As part of its mission to open new frontiers in aerospace, The Boeing Company [NYSE: BA] has teamed with Allied Aerospace to develop the X-43C, an experimental aircraft designed to use innovative air-breathing engine technology to attain hypersonic speeds previously achieved only by rockets.
The X-43C builds on research results from the smaller X-43A Hyper-X vehicle, which Boeing also helped develop.
As with the X-43A program, Boeing Phantom Works will lead the effort to develop specific systems for the X-43C, including vehicle design and thermal protection systems along with flight control and navigation systems.
The X-43C is a joint project between NASA and the U.S. Air Force Research Laboratory, and the cost-plus-fixed-fee completion type contract carries performance incentives and is valued at nearly $150 million over 66 months. The contract covers all work through completion of a preliminary design review, and a contract option covers the final design, hardware fabrication and all associated support activities.
The three X-43C vehicles to be built will fly at hypersonic speeds from five to seven times the speed of sound. Hypersonic is defined as speeds at or greater than five times the speed of sound. Design and construction is planned from 2003 to 2005, with flight testing in 2007.
The X-43C is a larger than the X-43A with a length of 16 feet versus the X-43A's length of 12.3 feet. The X-43C also has a different scramjet engine, which uses a hydrocarbon fuel rather than gaseous hydrogen as in the X-43A. Hydrocarbon fuels are much denser than hydrogen, allowing an engine test time measured in minutes rather than the seconds available with the X-43A.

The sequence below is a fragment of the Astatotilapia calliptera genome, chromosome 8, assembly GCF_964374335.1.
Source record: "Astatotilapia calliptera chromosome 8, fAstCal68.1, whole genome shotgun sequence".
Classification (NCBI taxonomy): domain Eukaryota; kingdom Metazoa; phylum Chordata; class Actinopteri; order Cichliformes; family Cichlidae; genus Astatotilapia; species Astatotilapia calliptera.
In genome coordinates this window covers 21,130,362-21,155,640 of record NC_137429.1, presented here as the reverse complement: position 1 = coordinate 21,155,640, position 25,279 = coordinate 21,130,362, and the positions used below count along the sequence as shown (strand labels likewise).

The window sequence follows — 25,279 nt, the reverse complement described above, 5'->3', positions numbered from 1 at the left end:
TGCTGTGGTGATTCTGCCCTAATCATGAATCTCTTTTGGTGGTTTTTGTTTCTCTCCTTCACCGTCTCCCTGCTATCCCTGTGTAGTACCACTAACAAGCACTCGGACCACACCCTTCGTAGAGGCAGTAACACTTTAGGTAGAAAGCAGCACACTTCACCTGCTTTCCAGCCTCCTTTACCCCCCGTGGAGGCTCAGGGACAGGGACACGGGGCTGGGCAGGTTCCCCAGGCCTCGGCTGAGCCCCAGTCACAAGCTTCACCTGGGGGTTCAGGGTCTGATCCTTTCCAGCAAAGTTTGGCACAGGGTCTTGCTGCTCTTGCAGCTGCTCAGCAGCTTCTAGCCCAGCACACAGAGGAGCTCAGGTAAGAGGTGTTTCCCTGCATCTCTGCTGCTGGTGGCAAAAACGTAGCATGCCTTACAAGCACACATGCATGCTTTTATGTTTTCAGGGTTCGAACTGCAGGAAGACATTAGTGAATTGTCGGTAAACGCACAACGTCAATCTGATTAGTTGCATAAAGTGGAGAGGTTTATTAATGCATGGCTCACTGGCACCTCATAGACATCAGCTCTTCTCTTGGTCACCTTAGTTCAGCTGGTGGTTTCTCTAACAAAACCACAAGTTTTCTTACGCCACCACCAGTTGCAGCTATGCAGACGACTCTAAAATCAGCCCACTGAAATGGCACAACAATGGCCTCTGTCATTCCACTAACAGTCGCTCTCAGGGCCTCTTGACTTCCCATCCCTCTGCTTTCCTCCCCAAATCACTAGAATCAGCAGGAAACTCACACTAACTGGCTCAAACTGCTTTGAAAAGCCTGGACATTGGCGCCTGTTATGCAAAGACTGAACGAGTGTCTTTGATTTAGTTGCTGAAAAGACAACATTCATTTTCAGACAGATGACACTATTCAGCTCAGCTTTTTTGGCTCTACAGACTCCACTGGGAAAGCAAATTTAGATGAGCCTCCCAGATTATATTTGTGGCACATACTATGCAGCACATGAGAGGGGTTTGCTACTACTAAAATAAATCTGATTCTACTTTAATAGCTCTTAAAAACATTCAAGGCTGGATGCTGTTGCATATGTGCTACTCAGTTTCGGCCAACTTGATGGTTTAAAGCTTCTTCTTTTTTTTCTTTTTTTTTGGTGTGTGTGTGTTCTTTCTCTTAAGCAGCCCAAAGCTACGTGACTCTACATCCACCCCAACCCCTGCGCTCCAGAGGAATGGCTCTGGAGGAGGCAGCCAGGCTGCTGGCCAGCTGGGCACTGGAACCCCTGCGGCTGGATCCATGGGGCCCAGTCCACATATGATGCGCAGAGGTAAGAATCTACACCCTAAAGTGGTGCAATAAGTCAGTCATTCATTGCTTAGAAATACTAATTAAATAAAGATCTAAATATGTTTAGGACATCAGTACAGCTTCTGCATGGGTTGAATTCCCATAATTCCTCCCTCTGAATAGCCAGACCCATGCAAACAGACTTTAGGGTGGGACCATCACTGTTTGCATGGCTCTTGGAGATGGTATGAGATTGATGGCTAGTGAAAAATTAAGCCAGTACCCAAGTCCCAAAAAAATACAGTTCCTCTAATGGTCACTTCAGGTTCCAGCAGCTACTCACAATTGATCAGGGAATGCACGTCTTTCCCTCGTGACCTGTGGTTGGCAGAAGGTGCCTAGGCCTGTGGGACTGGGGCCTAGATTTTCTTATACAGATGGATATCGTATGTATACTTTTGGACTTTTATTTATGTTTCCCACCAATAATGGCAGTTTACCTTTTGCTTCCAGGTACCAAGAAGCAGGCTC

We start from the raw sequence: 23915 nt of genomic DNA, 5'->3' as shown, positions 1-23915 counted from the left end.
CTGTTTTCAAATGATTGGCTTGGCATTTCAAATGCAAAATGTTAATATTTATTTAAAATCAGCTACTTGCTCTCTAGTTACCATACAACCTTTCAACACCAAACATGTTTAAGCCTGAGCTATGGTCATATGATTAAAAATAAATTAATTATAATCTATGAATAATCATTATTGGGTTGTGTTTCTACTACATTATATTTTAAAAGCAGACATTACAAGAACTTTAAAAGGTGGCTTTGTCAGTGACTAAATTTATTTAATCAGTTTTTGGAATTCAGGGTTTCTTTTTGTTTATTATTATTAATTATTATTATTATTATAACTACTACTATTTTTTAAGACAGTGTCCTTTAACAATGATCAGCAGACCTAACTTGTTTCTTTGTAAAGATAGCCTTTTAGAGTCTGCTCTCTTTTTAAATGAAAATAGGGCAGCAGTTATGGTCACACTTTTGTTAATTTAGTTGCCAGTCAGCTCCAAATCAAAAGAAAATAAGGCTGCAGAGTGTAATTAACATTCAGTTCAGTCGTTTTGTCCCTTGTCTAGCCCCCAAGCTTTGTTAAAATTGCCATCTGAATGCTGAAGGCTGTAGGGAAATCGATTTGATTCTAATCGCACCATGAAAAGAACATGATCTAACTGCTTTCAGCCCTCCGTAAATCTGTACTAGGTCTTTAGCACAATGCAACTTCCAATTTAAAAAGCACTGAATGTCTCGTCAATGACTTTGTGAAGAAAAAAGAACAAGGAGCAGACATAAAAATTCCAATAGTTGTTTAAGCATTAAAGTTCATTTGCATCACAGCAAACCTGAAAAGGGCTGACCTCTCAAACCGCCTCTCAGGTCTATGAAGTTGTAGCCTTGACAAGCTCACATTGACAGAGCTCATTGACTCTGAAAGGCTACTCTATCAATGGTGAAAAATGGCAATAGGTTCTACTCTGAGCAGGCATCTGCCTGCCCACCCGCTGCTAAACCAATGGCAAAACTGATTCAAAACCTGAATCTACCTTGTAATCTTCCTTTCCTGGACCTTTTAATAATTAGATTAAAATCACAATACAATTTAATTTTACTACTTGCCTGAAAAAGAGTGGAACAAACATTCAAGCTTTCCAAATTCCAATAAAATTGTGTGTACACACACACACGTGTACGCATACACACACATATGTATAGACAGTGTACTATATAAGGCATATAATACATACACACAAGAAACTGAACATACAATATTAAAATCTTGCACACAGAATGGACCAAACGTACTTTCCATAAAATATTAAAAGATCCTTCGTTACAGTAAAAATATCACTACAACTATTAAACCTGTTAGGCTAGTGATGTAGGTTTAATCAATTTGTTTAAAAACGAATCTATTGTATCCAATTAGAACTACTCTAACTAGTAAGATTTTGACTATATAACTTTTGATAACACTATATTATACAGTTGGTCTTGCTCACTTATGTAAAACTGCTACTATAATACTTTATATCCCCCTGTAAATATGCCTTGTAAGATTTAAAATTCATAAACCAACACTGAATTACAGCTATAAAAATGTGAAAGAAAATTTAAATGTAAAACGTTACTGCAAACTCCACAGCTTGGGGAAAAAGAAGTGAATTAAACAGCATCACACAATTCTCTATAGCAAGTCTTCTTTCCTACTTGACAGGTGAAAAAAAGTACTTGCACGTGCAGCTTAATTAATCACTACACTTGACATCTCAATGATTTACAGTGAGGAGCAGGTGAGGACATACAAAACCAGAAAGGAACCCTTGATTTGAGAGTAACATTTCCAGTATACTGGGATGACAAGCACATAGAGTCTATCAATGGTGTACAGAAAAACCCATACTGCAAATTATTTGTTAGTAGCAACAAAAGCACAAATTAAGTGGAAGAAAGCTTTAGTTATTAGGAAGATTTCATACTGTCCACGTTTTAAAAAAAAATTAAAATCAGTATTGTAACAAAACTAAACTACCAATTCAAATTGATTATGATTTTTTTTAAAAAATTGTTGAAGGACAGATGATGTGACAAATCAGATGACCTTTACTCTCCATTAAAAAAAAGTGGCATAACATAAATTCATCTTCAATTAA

"Hypersonic speeds are really at the edge of our knowledge," said Tom Harsha, Boeing Phantom Works X-43C program manager. "We expect to learn a lot from X-43C that will bring us closer to safe, routine and economical access to space."
Commercial aircraft like the Boeing 777 fly at subsonic speeds or less than the speed of sound. High performance military aircraft such as the Boeing F-15 or F/A-18 are capable of supersonic flight or speeds faster than the speed of sound. The only hypersonic aircraft in use is the space shuttle, which flies at 25 times the speed of sound upon re-entering the earth's atmosphere.
Boeing's work on the X-43C adds to its legacy of building the space shuttle and the rocket-powered hypersonic X-15 research craft flown at Mach 6.7 in the 1960s.
To reach hypersonic speeds, a scramjet engine will power the X-43C. Scramjets have few moving parts, are air breathing and have advantages over conventional rocket-powered vehicles carrying oxidizer for the fuel. By eliminating the need to carry oxidizer, smaller and more efficient vehicles can be designed for access to space. Scramjets must have high-speed airflow through them to operate, so the X-43C will be accelerated by a Pegasus rocket launched from an aircraft flown from Edwards Air Force Base, Calif.
X-43C prime contractor Allied Aerospace will integrate and oversee the program. Pratt & Whitney has been selected by Allied Aerospace to provide the scramjet engines.
Boeing Phantom Works is the advanced research and development unit and a catalyst of innovation for The Boeing Company. It provides advanced solutions and innovative, breakthrough technologies that reduce cycle time and cost while improving the quality and performance of aerospace products and services.